What makes the Battersea power station development worse is the developer’s argument for why there are so few affordable homes, which runs something like this. The bottom is falling out of the luxury homes market because too many are being built, which means developers can no longer afford to build the sort of homes that people actually want. It’s yet another sign of the failure of the housing market to provide what is most needed. But it also highlights the delusion of politicians who still seem to believe that property developers are going to provide the answers to one of the most pressing problems in politics.

A Malaysian consortium acquired the power station in 2012 and initially promised to build 517 affordable units, which then rose to 636. This was pretty meagre, but with four developers having already failed to develop the site, it was enough to satisfy Wandsworth council. By the time I wrote Up In Smoke, this had been reduced back to 565 units – around 15 per cent of the total number of new flats. Now the developers want to build only 386 affordable homes – around 9 per cent of the final residential offering, which includes expensive flats bought by the likes of Sting and Bear Grylls. 

The developers say this is because of escalating costs and the technical challenges of restoring the power station – but it’s also the case that the entire Nine Elms area between Battersea and Vauxhall is experiencing a glut of similar property, which is driving down prices. They want to focus instead on paying for the new Northern Line extension that joins the power station to Kennington. The slashing of affordable housing can be done without need for a new planning application or public consultation by using a “deed of variation”. It also means Mayor Sadiq Khan can’t do much more than write to Wandsworth urging the council to reject the new scheme. There’s little chance of that. Conservative Wandsworth has been committed to a developer-led solution to the power station for three decades and in that time has perfected the art of rolling over, despite several excruciating, and occasionally hilarious, disappointments.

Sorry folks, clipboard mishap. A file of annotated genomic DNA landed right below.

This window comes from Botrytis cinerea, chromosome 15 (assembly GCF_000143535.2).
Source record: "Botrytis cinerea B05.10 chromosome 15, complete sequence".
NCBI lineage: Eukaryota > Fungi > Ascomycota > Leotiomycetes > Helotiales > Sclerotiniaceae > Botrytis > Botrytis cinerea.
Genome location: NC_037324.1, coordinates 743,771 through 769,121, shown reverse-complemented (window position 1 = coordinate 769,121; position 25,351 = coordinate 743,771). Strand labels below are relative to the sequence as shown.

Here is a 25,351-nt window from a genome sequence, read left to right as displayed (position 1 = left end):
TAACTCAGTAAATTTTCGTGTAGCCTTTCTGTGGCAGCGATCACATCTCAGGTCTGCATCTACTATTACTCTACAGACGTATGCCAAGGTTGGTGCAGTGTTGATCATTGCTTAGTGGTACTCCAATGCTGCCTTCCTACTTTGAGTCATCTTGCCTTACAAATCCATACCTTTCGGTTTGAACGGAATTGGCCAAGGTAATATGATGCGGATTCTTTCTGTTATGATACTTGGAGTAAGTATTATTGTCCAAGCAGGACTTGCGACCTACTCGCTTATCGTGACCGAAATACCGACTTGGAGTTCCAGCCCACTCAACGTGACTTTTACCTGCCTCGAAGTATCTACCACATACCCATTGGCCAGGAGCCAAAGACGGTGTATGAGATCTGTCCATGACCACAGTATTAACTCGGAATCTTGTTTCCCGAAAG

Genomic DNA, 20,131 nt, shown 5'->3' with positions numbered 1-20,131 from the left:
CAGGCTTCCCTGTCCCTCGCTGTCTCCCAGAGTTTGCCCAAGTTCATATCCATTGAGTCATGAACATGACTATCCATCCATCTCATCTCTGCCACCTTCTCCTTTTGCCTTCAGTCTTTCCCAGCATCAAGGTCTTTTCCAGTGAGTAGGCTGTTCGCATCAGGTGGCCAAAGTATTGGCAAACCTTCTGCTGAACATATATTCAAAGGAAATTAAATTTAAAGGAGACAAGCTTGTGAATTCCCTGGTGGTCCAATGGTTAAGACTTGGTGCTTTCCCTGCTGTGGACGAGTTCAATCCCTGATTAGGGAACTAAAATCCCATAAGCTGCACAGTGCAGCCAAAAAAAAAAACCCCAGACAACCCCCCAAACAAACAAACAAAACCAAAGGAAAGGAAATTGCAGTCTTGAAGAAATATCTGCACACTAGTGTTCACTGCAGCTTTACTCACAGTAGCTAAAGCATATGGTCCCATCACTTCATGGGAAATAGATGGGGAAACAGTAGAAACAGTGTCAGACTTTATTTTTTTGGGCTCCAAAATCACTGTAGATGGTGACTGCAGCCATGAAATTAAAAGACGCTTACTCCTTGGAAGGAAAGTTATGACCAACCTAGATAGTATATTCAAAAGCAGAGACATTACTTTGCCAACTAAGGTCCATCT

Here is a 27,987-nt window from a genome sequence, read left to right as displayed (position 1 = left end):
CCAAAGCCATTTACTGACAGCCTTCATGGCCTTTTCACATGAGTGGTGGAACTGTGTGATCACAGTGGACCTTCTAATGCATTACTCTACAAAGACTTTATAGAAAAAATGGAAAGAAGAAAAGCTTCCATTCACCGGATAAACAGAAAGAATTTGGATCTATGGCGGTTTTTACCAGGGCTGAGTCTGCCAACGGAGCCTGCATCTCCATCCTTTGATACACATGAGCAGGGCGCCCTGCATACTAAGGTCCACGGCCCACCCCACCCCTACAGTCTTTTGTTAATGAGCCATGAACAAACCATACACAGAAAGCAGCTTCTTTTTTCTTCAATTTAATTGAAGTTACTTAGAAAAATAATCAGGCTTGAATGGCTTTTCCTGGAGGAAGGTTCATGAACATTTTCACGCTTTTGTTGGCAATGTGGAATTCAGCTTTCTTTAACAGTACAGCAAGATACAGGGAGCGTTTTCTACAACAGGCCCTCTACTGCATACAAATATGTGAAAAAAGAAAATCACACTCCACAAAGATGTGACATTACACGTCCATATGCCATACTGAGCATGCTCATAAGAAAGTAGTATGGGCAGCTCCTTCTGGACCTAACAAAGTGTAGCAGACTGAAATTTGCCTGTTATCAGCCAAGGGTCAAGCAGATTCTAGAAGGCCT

The Battersea power station situation also highlights the sophistry developers will use to excuse any decision. When I interviewed Rob Tincknell, the developer’s chief executive, in 2014, he boasted it was the developer’s commitment to paying for the Northern Line extension (NLE) that was allowing the already limited amount of affordable housing to be built in the first place. Without the NLE, he insisted, they would never be able to build this number of affordable units. “The important point to note is that the NLE project allows the development density in the district of Nine Elms to nearly double,” he said. “Therefore, without the NLE the density at Battersea would be about half and even if there was a higher level of affordable, say 30 per cent, it would be a percentage of a lower figure and therefore the city wouldn’t get any more affordable than they do now.”

Now the argument is reversed. Because the developer has to pay for the transport infrastructure, they can’t afford to build as much affordable housing. Smart hey?

It’s not entirely hopeless. Wandsworth may yet reject the plan, while the developers say they hope to restore the missing 250 units at the end of the build.

But I wouldn’t hold your breath.

This is a version of a blog post which originally appeared here.